Winston Peters says Fonterra selling Tip Top to a UK-headquartered company, Froneri, for $380 million marks a “sad day” for New Zealand.
Speaking at a post-Cabinet press conference as Acting Prime Minister, Peters didn’t refrain from having a crack at Fonterra’s managers for contributing to New Zealand losing the company to offshore owners.
“You may well say that the circumstances of Fonterra’s management, where some people got paid multi-million dollars of salaries, has led to now an added-value company going in to offshore ownership," he said.
“It’s a sad day boiled out by circumstances, which may not be in the total control of Fonterra’s current management."
New Zealand First’s primary industries spokesperson, Mark Patterson, in a statement released around the same time said the sale exposed “the state of Fonterra’s underlying debt position following its acquisition of troubled Chinese food manufacturer Beingmate”.
He said Fonterra was “now unable to provide the investment and focused ownership required for the brand’s continued success”.
Fonterra's strategy has been to sell some of its assets to reduce its debt by $800 million in the year to July. At the half-year mark the company had net debt of $7.35 billion, up from $7.06 billion a year ago.
When it in March announced its half-year results, said it was "well on track" to meeting this target, with other assets on the block including its 18.8% holding in China's Beingmate and the 50% interest in DFE Farmer, which is a joint venture established in 2006 between Fonterra and FrieslandCampina.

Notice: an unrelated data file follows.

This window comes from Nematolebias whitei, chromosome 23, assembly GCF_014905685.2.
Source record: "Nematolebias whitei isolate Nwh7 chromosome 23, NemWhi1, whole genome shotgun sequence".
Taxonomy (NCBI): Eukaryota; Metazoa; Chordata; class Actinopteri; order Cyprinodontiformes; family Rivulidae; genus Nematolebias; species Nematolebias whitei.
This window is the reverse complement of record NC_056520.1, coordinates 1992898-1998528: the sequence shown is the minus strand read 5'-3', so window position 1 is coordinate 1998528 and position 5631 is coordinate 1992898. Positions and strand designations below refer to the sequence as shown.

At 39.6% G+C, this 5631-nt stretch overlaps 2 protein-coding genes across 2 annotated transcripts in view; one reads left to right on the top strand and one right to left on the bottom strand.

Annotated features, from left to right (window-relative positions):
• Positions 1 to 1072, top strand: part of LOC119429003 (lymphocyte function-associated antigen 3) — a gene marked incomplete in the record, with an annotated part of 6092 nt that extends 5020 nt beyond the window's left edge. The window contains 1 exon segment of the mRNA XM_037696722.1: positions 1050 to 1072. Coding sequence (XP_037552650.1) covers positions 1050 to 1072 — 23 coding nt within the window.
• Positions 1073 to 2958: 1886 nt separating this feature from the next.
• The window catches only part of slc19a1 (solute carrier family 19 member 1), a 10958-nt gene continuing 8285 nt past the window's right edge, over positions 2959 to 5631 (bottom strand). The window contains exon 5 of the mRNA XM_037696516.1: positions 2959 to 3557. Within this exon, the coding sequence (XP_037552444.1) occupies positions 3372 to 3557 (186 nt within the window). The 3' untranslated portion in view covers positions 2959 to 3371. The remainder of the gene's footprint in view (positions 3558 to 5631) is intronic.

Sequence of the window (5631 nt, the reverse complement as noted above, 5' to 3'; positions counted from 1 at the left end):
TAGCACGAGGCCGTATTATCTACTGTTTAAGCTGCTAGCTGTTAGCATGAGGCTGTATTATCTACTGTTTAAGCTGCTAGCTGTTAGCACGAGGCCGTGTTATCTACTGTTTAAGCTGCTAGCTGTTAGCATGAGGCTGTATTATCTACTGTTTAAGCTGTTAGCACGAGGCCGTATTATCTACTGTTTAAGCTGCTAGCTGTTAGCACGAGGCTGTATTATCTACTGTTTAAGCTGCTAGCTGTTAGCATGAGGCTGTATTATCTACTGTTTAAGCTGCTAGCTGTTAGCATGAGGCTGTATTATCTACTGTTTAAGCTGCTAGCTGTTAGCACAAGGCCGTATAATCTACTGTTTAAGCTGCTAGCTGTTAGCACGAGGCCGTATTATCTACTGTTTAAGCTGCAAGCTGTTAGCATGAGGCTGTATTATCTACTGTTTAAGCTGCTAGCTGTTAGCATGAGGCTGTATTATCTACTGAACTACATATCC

Fonterra is aiming to reduce its "gearing ratio", which it defines as the level of debt versus debt plus equity - to 40%-45% from the 52.5% it had blown out to at the half-year.
“There has to be, surely, some reflection when you see that event [the sale of Tip Top] happening alongside Westland,” Peters said.
Asked to confirm whether his comments represented that of New Zealand First or the government at large, he said they were the “view of every rational, sane person who looks at the kind of economy we are”.
Patterson elaborated in the statement: “The sale of Tip Top follows the foreign acquisition of other significant New Zealand companies capturing value-added opportunities, such as Silver Fern Farms. With Westland Milk also under offer from a foreign multinational, this is an alarming trend that New Zealand First will continue to oppose…
“Founded in New Zealand more than 80 years ago, Tip Top is one of New Zealand’s most recognisable and trusted brands.
“If we are to build a value-added future for our economy, keeping the ownership of brands like Tip Top in Kiwi hands is critical.
“Tip Top was acquired by Australian company Peters & Browne’s Foods in 1997, bought back by Fonterra in 2001, only to now return to foreign hands less than two decades later.
“Tip Top produces some 40 million litres of ice cream per year, helping capture value from New Zealand milk for New Zealanders. Now, those returns will disappear overseas.”